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Cablegate: Israel Media Reaction

VZCZCXYZ0005
PP RUEHWEB

DE RUEHTV #2896/01 2761108
ZNR UUUUU ZZH
P 031108Z OCT 07
FM AMEMBASSY TEL AVIV
TO RUEHC/SECSTATE WASHDC PRIORITY 3499
RHEHAAA/WHITE HOUSE WASHDC PRIORITY
RHEHNSC/WHITE HOUSE NSC WASHDC PRIORITY
RUEAIIA/CIA WASHDC PRIORITY
RUEKJCS/SECDEF WASHDC PRIORITY
RUEAHQA/HQ USAF WASHINGTON DC PRIORITY
RUEADWD/DA WASHDC PRIORITY
RHMFIUU/CNO WASHINGTON DC PRIORITY
RHEFDIA/DIA WASHINGTON DC PRIORITY
RUEKJCS/JOINT STAFF WASHDC PRIORITY
RUEHAD/AMEMBASSY ABU DHABI PRIORITY 2804
RUEHAS/AMEMBASSY ALGIERS PRIORITY 9500
RUEHAM/AMEMBASSY AMMAN PRIORITY 2904
RUEHAK/AMEMBASSY ANKARA PRIORITY 3602
RUEHLB/AMEMBASSY BEIRUT PRIORITY 2837
RUEHEG/AMEMBASSY CAIRO PRIORITY 0859
RUEHDM/AMEMBASSY DAMASCUS PRIORITY 3567
RUEHLO/AMEMBASSY LONDON PRIORITY 0431
RUEHFR/AMEMBASSY PARIS PRIORITY 0902
RUEHRB/AMEMBASSY RABAT PRIORITY 7481
RUEHRO/AMEMBASSY ROME PRIORITY 4928
RUEHRH/AMEMBASSY RIYADH PRIORITY 9836
RUEHTU/AMEMBASSY TUNIS PRIORITY 3987
RUCNDT/USMISSION USUN NEW YORK PRIORITY 5932
RUEHJM/AMCONSUL JERUSALEM PRIORITY 8059
RHMFISS/CDR USCENTCOM MACDILL AFB FL PRIORITY
RHMFISS/COMSOCEUR VAIHINGEN GE PRIORITY
RHMFIUU/COMSIXTHFLT PRIORITY

UNCLAS TEL AVIV 002896

SIPDIS

STATE FOR NEA, NEA/IPA, NEA/PPD

WHITE HOUSE FOR PRESS OFFICE, SIT ROOM
NSC FOR NEA STAFF

SECDEF WASHDC FOR USDP/ASD-PA/ASD-ISA
HQ USAF FOR XOXX
DA WASHDC FOR SASA
JOINT STAFF WASHDC FOR PA
CDR USCENTCOM MACDILL AFB FL FOR POLAD/USIA ADVISOR
COMSOCEUR VAIHINGEN GE FOR PAO/POLAD
COMSIXTHFLT FOR 019

JERUSALEM ALSO ICD
LONDON ALSO FOR HKANONA AND POL
PARIS ALSO FOR POL
ROME FOR MFO

SIPDIS
E.O. 12958: N/A
TAGS: OPRC KMDR IS

SUBJECT: ISRAEL MEDIA REACTION


Please note: There will not be a Tel Aviv Media Reaction report
Thursday, October 4, 2007, due to the Simchat Torah holiday.

--------------------------------
SUBJECTS COVERED IN THIS REPORT:
--------------------------------

1. Mideast

2. Myanmar

-------------------------
Key stories in the media:
-------------------------

Israel Radio reported that Secretary of State Condoleezza Rice will
visit the region in mid-October to work on the agenda for the
Annapolis meeting.

Maariv reported that during a meeting with PM Olmert on Tuesday, FM
Tzipi Livni wished to set principles for a final-status agreement,
while Barak called for minimizing the importance of the planned fall
meeting. Israel Radio quoted Barak associates as saying that Barak
and Livni concur on the goals of the Annapolis meeting and that both
believe that the negotiations should be conducted cautiously and
without high expectations.

The Jerusalem Post reported that on Tuesday Israeli defense
officials expressed skepticism Tuesday that PM Olmert's negotiating
team could agree with the Palestinians on fundamental final-status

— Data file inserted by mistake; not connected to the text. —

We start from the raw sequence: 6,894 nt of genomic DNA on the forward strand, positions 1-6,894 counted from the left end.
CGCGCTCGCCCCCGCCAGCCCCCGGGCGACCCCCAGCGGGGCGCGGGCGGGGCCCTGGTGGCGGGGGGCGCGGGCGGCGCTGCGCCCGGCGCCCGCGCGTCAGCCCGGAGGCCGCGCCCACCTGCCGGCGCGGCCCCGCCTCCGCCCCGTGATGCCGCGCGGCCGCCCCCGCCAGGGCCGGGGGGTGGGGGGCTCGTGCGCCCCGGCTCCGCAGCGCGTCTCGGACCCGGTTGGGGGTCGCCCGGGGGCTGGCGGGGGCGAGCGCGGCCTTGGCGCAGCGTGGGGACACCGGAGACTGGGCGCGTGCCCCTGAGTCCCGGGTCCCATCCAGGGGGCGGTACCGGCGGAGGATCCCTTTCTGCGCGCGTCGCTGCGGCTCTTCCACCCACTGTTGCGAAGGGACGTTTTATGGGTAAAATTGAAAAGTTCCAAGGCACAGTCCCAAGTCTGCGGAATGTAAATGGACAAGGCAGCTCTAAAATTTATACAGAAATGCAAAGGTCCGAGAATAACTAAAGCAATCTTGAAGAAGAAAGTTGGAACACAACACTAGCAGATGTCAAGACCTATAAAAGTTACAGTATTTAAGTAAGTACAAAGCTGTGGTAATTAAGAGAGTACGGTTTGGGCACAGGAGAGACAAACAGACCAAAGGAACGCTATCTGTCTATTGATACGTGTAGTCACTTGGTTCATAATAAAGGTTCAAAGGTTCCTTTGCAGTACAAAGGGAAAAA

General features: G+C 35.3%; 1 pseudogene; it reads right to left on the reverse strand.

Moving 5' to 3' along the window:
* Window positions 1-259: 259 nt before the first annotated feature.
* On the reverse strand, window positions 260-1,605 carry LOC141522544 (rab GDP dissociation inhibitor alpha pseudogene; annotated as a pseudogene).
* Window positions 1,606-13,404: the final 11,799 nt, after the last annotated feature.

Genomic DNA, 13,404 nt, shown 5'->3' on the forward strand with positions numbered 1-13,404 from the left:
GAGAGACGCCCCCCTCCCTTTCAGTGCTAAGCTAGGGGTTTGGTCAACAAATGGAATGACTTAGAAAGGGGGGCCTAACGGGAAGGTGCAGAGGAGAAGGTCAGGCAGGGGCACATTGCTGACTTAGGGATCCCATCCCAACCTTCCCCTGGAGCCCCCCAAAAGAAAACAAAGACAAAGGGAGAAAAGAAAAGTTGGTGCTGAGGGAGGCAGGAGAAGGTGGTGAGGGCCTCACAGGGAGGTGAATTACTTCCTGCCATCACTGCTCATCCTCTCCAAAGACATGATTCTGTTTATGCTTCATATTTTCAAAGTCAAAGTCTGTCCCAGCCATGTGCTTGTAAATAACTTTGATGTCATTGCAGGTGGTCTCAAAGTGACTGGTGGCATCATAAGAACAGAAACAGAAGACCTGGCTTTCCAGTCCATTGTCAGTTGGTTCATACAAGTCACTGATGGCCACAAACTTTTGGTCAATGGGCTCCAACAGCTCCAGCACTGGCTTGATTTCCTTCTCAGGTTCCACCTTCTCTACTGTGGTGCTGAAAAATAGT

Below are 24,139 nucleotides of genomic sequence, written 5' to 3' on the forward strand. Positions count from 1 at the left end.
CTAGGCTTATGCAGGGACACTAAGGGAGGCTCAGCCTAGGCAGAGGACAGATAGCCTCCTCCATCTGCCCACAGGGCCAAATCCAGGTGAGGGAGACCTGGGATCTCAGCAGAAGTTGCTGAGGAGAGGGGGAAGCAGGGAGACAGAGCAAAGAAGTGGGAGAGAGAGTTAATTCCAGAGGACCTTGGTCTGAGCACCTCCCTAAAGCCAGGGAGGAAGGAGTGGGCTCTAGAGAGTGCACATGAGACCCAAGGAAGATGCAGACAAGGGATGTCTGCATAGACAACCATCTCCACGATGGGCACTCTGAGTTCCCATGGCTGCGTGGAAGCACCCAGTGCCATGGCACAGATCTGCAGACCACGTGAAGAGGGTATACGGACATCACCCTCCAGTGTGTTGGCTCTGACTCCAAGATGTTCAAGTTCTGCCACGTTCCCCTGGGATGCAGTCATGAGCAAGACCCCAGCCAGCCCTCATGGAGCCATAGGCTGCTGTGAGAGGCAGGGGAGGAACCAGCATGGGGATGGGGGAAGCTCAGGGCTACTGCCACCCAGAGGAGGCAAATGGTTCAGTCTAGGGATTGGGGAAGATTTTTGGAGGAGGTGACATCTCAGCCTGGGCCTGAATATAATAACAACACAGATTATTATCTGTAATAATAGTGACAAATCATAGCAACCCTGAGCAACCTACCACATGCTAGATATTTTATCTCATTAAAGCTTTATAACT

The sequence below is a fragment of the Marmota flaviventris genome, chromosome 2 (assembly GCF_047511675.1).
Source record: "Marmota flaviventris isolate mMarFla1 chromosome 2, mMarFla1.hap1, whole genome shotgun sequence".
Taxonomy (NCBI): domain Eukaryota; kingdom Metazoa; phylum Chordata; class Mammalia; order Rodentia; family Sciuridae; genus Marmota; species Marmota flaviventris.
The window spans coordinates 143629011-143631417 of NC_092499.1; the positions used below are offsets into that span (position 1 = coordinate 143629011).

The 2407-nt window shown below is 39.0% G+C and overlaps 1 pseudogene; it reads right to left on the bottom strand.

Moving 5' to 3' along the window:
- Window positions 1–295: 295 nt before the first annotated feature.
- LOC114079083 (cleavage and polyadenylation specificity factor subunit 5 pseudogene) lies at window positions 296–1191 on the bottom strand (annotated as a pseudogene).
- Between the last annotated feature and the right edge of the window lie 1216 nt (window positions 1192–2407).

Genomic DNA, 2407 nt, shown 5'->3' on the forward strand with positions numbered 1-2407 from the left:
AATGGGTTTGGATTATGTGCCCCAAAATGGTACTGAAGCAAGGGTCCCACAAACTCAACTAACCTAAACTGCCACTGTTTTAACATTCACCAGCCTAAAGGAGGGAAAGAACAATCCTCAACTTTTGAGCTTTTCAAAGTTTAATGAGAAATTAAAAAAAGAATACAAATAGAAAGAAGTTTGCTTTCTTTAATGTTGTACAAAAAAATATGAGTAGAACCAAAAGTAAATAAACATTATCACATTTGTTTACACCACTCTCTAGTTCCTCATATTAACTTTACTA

issues ahead of the Annapolis meeting. The officials were quoted as
saying that with Shas and Yisrael Beiteinu in his government
coalition, Olmert had little leeway in negotiating with the
Palestinians and would be forced to use vague language in the
declaration of principles. One example had to do with the final
borders of a future Palestinian state. The Jerusalem Post quoted
an Israeli defense official as saying: "The declaration will not be
able to say: 'The borders will be the pre-1967 lines,'" adding: "But
instead, it will have to say something like: 'In accordance with' or
'based on' the pre-1967 border."

The Jerusalem Post reported that Fatah leaders warned on Tuesday
that a failure in the upcoming international meeting would have more
dangerous repercussions than the botched Camp David summit in 2000.
Ha'aretz reported that the Bush administration may delay the
international meeting until late November, so that PM Ehud Olmert
and PA Chairman [President] Mahmoud Abbas will have more time to
formulate a joint declaration. Olmert and Abbas will meet Wednesday
at the PM's official residence in Jerusalem, and for the first time,
their negotiating teams will also be present. The two leaders will
meet privately and then brief the negotiating teams on the aims of
the joint declaration. Ha'aretz reported that there are significant
gaps between the two sides' starting positions, and a particularly
bitter dispute revolves around the essence and substance of the
joint declaration. Olmert is now rejecting titles such as
"declaration of principles" or "agreement of principles." Instead,
he is proposing a general "declaration of interests" -- a term that
did not exist in previous negotiations -- that would serve as a
starting point for detailed negotiations following the Annapolis
meeting. He is also demanding that the declaration include a
reference to two previous documents: President Bush's letter to
former PM Ariel Sharon on April 14, 2004, and the Roadmap.

The Jerusalem Post reported that Defense Minister Ehud Barak has
appointed the head of the Defense Ministry's Diplomatic-Military
Bureau, Amos Gilad, as his representative at the talks with the
Palestinians. The Jerusalem Post quoted officials close to Barak
and Gilad said Tuesday it was unlikely anything concrete would come
from the talks and that it was important to begin lowering
expectations ahead of the international conference so it would not